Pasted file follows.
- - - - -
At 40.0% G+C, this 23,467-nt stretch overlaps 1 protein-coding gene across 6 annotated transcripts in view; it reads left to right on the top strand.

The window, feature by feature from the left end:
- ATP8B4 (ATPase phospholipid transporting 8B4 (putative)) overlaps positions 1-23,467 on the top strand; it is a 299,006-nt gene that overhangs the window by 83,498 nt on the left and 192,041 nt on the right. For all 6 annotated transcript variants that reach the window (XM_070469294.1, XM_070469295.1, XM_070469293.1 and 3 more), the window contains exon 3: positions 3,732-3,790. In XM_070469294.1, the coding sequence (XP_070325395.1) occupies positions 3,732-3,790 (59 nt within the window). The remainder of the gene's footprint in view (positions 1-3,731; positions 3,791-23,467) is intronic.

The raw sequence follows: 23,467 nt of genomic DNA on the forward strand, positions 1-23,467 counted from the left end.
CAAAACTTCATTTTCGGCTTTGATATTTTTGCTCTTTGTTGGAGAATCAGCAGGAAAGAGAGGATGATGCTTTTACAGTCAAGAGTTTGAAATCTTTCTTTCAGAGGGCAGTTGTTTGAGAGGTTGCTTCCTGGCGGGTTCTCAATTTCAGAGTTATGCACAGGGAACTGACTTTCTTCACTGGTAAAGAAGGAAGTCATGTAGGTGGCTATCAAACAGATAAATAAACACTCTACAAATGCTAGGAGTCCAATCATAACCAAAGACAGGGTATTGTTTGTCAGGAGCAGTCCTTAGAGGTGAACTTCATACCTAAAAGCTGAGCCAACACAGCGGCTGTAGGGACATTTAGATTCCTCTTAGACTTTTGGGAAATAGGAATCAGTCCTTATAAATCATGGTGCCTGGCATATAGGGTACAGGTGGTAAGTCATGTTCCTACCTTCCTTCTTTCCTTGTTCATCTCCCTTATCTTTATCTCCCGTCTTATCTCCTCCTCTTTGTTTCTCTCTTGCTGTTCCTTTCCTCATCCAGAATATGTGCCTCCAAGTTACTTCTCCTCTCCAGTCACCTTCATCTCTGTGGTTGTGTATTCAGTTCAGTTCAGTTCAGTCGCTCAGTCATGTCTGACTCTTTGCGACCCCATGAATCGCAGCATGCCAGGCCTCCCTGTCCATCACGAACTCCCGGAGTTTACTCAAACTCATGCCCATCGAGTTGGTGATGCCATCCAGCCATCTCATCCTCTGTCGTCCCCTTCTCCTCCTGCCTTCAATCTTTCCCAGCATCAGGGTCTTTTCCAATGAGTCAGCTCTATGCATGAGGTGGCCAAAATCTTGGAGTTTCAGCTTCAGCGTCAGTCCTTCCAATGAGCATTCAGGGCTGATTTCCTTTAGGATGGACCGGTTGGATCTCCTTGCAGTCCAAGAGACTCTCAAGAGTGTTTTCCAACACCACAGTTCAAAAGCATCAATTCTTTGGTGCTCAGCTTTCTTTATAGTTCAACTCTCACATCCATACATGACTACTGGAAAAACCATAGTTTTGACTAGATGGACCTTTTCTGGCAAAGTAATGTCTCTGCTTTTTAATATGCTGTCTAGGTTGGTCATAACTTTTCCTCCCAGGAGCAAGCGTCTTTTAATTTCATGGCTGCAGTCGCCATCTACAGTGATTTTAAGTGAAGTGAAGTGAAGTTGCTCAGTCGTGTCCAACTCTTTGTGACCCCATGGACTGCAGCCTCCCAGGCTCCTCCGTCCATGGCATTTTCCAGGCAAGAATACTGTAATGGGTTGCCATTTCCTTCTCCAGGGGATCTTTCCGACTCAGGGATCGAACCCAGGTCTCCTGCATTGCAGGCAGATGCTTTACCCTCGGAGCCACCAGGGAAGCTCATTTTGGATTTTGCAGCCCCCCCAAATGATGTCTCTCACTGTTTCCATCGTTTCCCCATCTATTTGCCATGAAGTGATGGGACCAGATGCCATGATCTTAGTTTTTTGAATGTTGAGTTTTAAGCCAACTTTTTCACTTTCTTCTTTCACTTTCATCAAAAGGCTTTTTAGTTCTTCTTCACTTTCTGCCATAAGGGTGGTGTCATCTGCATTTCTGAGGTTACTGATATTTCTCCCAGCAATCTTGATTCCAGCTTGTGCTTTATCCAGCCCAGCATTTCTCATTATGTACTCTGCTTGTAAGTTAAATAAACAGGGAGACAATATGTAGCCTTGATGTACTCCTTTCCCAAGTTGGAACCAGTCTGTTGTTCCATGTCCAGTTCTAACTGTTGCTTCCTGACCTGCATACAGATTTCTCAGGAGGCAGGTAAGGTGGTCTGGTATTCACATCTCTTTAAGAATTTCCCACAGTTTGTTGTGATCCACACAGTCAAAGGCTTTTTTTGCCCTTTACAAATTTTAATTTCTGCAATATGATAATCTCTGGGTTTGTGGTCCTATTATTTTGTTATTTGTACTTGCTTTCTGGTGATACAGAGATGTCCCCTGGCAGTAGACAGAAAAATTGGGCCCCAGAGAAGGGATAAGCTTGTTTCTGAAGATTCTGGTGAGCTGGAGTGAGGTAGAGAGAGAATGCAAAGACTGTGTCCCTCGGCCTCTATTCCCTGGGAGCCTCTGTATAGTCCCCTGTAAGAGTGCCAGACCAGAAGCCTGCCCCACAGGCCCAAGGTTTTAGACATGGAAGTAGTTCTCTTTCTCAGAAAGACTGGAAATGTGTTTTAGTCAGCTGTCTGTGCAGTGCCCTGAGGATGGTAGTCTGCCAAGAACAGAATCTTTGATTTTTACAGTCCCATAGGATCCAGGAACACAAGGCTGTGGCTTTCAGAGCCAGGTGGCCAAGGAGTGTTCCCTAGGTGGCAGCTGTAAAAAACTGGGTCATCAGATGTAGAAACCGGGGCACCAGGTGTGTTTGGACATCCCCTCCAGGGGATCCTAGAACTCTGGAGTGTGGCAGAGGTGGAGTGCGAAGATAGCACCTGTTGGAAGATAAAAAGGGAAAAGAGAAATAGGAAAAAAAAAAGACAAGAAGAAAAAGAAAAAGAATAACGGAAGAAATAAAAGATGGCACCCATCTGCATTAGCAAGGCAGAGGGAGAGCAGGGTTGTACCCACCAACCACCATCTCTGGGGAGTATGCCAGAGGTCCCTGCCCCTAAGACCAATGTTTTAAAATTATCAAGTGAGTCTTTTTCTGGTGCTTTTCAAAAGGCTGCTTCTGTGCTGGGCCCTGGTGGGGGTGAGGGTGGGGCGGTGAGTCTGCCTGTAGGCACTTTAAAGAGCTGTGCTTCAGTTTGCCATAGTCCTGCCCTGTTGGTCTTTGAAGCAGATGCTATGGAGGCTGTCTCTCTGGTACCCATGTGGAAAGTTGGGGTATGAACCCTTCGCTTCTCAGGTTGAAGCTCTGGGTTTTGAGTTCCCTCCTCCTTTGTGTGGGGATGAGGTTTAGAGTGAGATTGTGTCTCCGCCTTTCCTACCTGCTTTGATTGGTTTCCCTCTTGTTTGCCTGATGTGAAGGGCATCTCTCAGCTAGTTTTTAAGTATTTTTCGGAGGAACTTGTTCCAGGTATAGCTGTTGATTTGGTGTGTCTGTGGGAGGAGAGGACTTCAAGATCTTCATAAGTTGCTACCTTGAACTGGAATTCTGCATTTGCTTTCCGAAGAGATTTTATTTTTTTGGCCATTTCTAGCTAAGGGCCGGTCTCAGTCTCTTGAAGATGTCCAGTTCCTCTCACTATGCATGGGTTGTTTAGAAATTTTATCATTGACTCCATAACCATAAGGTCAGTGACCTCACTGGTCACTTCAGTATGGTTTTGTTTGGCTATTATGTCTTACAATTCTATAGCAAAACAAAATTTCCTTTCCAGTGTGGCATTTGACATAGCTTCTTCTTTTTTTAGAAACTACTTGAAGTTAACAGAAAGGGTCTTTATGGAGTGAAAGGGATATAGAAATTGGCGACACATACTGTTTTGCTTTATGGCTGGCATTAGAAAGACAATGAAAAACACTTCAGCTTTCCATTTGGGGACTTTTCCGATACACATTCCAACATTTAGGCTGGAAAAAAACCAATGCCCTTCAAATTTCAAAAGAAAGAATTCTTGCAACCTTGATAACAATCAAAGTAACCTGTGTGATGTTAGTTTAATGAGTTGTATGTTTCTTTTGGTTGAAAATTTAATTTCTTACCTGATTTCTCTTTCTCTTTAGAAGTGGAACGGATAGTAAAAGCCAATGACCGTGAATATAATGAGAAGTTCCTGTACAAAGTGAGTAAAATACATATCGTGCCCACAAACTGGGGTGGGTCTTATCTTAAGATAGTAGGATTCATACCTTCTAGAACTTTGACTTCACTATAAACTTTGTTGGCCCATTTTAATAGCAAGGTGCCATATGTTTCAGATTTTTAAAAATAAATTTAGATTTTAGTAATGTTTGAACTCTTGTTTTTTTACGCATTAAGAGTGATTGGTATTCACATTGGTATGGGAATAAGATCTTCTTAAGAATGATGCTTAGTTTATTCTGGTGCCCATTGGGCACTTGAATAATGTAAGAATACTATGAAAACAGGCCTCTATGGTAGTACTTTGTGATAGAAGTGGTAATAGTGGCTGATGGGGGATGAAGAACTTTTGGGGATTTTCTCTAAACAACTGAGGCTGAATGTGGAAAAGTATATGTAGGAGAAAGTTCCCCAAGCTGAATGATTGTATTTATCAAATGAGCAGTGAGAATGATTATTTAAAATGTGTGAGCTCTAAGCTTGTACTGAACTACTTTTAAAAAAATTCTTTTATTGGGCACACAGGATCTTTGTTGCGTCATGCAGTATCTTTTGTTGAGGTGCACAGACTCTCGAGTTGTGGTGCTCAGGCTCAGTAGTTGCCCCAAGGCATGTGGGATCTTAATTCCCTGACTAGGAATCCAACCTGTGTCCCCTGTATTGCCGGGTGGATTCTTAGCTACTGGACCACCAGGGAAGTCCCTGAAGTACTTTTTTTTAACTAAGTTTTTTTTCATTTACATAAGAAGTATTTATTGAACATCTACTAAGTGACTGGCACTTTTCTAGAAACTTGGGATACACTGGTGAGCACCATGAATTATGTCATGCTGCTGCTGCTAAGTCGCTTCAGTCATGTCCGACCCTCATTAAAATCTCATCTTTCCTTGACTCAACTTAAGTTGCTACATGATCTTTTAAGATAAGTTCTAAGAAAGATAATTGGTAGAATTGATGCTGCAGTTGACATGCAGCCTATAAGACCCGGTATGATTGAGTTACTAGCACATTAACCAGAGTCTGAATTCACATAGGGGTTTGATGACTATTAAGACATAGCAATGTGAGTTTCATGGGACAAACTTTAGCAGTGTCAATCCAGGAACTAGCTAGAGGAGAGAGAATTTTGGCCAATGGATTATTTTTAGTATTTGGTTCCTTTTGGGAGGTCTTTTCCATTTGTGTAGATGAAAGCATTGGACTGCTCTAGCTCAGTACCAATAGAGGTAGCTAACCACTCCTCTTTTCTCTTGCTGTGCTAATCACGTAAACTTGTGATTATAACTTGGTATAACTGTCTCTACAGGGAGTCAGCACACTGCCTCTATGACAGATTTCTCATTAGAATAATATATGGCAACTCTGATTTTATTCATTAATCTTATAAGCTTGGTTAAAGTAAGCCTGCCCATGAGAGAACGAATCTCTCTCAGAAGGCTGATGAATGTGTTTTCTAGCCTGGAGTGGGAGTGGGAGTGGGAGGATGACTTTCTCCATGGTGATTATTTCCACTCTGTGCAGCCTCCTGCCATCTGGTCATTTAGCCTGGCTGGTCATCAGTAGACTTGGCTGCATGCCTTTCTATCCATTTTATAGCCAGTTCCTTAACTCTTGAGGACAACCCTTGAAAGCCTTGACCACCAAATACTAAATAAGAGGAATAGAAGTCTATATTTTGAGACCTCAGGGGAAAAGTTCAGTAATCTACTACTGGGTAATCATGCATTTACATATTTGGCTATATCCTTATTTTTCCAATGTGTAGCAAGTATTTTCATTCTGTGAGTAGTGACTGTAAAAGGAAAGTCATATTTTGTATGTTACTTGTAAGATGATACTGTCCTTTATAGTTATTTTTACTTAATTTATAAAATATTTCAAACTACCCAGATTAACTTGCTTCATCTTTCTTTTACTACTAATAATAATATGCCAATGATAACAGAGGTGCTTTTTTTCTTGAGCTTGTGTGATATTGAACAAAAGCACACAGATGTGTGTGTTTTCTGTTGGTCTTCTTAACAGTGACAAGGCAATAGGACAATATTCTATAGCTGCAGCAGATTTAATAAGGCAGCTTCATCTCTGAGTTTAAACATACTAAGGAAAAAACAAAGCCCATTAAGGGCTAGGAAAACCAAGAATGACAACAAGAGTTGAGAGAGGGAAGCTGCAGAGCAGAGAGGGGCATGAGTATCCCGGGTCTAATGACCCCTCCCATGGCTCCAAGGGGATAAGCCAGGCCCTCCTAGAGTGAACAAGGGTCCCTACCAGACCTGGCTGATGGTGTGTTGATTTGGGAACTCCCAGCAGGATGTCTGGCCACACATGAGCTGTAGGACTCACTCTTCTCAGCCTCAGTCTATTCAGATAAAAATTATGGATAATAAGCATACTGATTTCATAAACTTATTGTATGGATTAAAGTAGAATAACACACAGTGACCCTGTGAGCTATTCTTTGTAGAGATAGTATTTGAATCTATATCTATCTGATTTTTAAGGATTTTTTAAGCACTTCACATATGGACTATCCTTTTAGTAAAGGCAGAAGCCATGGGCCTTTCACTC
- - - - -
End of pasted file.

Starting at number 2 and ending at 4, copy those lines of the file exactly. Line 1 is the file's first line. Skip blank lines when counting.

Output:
The window, feature by feature from the left end:
- ATP8B4 (ATPase phospholipid transporting 8B4 (putative)) overlaps positions 1-23,467 on the top strand; it is a 299,006-nt gene that overhangs the window by 83,498 nt on the left and 192,041 nt on the right. For all 6 annotated transcript variants that reach the window (XM_070469294.1, XM_070469295.1, XM_070469293.1 and 3 more), the window contains exon 3: positions 3,732-3,790. In XM_070469294.1, the coding sequence (XP_070325395.1) occupies positions 3,732-3,790 (59 nt within the window). The remainder of the gene's footprint in view (positions 1-3,731; positions 3,791-23,467) is intronic.

The raw sequence follows: 23,467 nt of genomic DNA on the forward strand, positions 1-23,467 counted from the left end.